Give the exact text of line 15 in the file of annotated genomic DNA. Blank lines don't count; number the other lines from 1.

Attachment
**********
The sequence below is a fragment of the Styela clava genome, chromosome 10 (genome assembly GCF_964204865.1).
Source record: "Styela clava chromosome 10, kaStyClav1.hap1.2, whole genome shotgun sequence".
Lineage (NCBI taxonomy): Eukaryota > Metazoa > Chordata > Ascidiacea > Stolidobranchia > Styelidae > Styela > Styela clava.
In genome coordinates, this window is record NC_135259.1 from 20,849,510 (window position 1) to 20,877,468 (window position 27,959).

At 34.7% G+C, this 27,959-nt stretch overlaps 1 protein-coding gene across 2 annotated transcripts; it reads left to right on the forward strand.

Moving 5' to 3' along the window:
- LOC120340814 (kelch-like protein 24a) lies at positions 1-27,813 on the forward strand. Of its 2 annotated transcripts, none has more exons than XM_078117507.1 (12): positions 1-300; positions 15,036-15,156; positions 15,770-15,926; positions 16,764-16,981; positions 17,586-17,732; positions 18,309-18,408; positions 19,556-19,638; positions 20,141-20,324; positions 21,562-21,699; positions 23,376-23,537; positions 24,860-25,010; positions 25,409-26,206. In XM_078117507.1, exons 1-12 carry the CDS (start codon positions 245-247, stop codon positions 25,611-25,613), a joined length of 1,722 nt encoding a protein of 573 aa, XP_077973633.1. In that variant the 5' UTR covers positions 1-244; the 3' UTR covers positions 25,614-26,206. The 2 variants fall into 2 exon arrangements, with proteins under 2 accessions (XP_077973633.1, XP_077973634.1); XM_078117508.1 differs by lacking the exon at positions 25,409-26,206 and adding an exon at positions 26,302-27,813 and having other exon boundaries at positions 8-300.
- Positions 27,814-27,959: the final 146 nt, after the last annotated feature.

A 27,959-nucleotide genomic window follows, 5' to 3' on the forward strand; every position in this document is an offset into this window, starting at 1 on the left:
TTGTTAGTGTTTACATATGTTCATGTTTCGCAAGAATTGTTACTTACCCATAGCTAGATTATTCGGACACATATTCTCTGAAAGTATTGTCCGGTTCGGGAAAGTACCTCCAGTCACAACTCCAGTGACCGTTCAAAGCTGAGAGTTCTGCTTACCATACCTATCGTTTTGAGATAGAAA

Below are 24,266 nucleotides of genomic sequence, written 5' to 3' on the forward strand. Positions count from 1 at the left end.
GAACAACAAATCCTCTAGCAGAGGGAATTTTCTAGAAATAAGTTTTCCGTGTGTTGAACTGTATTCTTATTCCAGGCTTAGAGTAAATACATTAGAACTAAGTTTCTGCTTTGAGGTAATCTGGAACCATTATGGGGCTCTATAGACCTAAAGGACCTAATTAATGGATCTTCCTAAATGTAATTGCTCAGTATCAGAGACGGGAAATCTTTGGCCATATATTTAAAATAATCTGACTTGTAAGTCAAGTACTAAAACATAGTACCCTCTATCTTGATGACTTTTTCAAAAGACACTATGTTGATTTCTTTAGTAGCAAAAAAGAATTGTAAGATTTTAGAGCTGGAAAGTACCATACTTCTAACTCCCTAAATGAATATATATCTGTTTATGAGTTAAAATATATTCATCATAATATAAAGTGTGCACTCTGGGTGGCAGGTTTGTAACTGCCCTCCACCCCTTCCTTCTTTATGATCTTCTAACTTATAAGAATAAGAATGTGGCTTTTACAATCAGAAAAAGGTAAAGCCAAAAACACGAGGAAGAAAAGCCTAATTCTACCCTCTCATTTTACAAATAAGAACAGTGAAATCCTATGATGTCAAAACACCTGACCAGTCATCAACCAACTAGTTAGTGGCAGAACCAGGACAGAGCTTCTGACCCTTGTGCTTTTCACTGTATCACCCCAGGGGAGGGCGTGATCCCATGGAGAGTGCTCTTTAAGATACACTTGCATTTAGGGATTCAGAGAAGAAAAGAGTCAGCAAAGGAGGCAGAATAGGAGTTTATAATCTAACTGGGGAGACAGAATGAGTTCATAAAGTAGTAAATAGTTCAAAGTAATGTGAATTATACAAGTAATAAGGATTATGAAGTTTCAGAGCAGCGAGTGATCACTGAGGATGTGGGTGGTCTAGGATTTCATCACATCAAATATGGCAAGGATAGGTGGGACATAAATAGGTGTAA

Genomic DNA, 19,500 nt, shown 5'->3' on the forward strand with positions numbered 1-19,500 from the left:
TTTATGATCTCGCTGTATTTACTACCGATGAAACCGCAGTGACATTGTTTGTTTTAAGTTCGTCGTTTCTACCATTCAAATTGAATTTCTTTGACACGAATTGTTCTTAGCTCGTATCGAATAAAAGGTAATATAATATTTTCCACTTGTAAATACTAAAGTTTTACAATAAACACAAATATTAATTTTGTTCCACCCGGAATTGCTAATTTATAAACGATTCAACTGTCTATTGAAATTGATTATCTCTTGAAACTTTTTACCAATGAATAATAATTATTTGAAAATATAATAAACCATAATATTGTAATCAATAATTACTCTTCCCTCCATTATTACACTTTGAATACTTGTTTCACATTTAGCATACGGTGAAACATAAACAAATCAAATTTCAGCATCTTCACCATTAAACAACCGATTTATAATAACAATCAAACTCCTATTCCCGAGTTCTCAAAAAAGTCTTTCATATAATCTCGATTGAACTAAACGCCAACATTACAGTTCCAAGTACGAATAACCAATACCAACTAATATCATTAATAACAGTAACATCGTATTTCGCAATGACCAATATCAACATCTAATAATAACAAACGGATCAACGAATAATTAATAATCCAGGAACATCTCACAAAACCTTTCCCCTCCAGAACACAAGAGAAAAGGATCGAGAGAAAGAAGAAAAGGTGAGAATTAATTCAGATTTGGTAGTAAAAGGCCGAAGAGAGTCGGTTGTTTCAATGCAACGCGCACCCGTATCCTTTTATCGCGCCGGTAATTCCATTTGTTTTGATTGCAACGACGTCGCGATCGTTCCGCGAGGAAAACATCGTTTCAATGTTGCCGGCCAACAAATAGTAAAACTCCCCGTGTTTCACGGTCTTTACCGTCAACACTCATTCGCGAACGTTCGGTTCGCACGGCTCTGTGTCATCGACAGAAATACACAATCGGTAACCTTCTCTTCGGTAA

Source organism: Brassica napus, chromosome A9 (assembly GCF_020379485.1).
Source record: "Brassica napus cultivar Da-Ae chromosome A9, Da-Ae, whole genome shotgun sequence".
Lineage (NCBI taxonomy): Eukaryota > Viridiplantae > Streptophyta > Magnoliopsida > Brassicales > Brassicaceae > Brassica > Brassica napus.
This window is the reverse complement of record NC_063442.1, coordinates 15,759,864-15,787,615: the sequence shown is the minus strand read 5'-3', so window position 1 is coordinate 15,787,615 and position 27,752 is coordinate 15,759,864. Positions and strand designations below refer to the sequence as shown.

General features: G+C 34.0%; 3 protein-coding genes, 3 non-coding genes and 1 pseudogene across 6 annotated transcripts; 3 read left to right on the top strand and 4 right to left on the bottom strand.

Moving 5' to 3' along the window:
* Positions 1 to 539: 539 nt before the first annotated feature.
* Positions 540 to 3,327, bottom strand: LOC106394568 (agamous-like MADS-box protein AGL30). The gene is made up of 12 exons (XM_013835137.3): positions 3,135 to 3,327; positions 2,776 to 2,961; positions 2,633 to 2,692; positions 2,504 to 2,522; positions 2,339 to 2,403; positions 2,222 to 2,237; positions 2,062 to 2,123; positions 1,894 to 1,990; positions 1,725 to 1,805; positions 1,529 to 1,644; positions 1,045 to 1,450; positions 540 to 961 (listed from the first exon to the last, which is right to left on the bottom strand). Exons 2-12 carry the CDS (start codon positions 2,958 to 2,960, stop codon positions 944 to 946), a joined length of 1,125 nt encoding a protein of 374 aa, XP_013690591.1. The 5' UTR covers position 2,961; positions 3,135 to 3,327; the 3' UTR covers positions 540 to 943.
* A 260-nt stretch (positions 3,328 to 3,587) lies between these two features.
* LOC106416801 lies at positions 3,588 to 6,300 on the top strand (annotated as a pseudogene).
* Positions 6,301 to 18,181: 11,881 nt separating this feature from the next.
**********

Source organism: Brassica napus, chromosome A9 (assembly GCF_020379485.1).